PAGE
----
The DPE has one flight to see if you can bear the responsibility of flying by yourself and taking passengers. The DPE will not prevent you from making mistakes. It’s okay to make mistakes. No pilot is immune from making mistakes. As long as you can correct them, and they’re not dangerous, you’ll prove to them that you’re competent.
Think, Then Do
During this entire process, your mind will give you a false perception of time, making it feel like you are performing too slowly, particularly during intense periods of the checkride. I have seen countless students perform an exercise beautifully during training, only to completely mess up the same exercise during a check flight the day afterward. Why is this? Your body has a fight or flight response. Great for avoiding tigers, not so great for staying calm and focused in an airplane. The trick to combating this? Slow down! If you can feel the pressure mounting, take a deep breath, think, then act.
Don’t Be Afraid of Not Knowing
The DPE tests higher-order thinking, not how well you can memorize information. The DPE will present you with scenarios that require your interpretation and application of knowledge.
Parrot learning questions will not help if you do not understand the question and the answer. If the DPE thinks you are regurgitating information without understanding it, they will ask you further questions.
When the DPE inevitably asks you a question that you understand but don’t know the answer to, don’t guess, be honest. As long as it is not an essential piece of information that you should’ve learned by now, and you know where to find the answer to the question, not immediately knowing shouldn’t be a problem. And if you don’t know where to find the answer, use this as an opportunity to learn!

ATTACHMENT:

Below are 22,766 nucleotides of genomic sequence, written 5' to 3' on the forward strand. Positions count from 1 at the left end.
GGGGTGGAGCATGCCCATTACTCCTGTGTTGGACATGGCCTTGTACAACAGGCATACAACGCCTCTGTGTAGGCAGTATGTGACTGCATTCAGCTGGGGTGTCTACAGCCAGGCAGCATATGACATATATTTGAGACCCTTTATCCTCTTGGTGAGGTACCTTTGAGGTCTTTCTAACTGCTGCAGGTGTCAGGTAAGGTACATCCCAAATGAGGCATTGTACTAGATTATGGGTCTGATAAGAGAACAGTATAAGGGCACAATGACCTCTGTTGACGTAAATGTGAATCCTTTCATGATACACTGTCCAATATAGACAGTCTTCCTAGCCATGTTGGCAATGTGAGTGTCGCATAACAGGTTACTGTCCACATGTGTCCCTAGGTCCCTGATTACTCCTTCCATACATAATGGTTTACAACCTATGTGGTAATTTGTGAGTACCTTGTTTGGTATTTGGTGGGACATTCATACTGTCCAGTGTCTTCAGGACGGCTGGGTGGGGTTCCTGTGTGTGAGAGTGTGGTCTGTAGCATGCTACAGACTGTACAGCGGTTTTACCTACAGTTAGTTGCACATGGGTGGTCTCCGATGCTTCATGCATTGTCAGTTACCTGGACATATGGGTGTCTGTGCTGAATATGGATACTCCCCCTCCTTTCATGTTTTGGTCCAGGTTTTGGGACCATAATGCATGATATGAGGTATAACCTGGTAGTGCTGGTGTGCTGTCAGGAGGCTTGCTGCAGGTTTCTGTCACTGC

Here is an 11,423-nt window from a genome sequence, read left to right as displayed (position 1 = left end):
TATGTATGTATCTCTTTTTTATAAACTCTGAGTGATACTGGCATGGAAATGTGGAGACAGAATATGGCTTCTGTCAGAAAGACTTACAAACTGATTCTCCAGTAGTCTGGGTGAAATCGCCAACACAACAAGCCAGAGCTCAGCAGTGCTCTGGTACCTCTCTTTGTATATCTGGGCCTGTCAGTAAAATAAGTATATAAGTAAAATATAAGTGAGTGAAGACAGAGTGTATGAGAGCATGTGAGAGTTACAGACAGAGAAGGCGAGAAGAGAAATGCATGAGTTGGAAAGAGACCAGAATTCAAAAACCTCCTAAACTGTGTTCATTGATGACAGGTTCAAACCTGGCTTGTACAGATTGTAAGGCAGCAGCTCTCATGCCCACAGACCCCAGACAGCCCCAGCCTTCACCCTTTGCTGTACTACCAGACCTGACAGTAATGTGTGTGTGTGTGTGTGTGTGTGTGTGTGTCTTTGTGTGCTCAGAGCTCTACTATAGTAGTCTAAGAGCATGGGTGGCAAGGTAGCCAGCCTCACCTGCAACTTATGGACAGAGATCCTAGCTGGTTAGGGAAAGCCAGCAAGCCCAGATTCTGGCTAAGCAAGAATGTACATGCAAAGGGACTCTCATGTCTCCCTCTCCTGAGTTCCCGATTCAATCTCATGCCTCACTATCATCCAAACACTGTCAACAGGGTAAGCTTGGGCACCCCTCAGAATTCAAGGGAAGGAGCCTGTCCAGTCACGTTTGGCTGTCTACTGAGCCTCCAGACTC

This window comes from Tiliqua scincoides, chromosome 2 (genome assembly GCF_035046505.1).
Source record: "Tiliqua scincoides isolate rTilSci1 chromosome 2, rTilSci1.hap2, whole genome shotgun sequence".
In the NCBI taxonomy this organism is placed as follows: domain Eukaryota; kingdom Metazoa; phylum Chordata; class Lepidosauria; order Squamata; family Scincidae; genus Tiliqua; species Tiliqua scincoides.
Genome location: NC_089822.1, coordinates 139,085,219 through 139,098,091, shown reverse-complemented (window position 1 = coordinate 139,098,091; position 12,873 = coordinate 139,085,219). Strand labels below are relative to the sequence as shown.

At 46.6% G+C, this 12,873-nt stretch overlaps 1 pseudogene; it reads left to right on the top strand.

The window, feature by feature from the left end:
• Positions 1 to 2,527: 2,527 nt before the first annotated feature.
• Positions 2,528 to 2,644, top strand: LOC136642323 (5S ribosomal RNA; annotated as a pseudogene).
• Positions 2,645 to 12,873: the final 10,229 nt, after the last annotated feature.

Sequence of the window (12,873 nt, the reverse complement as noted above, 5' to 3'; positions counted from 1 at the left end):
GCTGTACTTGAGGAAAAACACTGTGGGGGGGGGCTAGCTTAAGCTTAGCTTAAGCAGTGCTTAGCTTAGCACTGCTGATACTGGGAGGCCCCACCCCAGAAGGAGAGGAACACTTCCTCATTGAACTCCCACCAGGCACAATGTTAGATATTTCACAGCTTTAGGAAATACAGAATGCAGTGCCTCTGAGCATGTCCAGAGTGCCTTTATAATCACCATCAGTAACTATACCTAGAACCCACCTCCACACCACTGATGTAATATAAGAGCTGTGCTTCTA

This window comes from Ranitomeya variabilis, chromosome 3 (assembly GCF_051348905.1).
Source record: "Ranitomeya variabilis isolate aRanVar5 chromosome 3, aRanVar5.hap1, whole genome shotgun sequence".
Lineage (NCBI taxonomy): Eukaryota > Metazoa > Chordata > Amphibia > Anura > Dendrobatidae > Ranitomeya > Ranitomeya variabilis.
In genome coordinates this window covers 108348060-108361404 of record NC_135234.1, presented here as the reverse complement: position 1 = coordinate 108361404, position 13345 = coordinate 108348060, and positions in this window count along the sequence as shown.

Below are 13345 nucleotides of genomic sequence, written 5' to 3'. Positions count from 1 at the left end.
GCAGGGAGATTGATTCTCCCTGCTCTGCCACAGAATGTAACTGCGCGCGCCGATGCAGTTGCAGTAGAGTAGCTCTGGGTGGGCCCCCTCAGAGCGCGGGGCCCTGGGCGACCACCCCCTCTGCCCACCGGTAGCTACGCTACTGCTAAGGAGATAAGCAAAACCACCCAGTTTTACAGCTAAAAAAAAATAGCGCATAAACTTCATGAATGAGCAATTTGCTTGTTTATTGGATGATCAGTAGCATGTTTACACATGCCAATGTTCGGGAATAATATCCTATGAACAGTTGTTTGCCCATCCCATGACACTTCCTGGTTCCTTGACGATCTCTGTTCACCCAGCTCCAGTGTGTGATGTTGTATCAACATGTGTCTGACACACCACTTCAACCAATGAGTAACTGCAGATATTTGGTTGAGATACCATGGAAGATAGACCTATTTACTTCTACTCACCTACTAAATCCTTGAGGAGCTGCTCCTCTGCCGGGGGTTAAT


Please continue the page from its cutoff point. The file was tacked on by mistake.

You can’t be expected to know everything. If you have adequately prepared, there’s no point in being stressed about the inevitable question that you won’t be able to answer from memory.
Ask Your Flight School About the DPE
Every DPE has areas that they like to focus on; Ask some of the instructors or students who have flown with the DPE if there are any areas they emphasize or questions they regularly ask.
Remember, the DPE does have to stay within the Airman Certification Standards (ACS) framework.
Try to Learn Something
A pilot should constantly be learning. The best checkrides are the ones where you become a better pilot afterward.
The DPE has a wealth of knowledge built on years of experience, not to mention they are outstanding teachers. Don’t take this for granted, and use this opportunity to learn as much as possible.
However, there is a time and place for discussion, so try not to ask the DPE their favorite color halfway through a stall maneuver.
Relax! Obtaining your Private Pilot License is something to be very proud of, and it takes hard work – but don’t confuse hard work for impossibility. Passing your checkride is the beginning of a fantastic journey, and that is cause for excitement!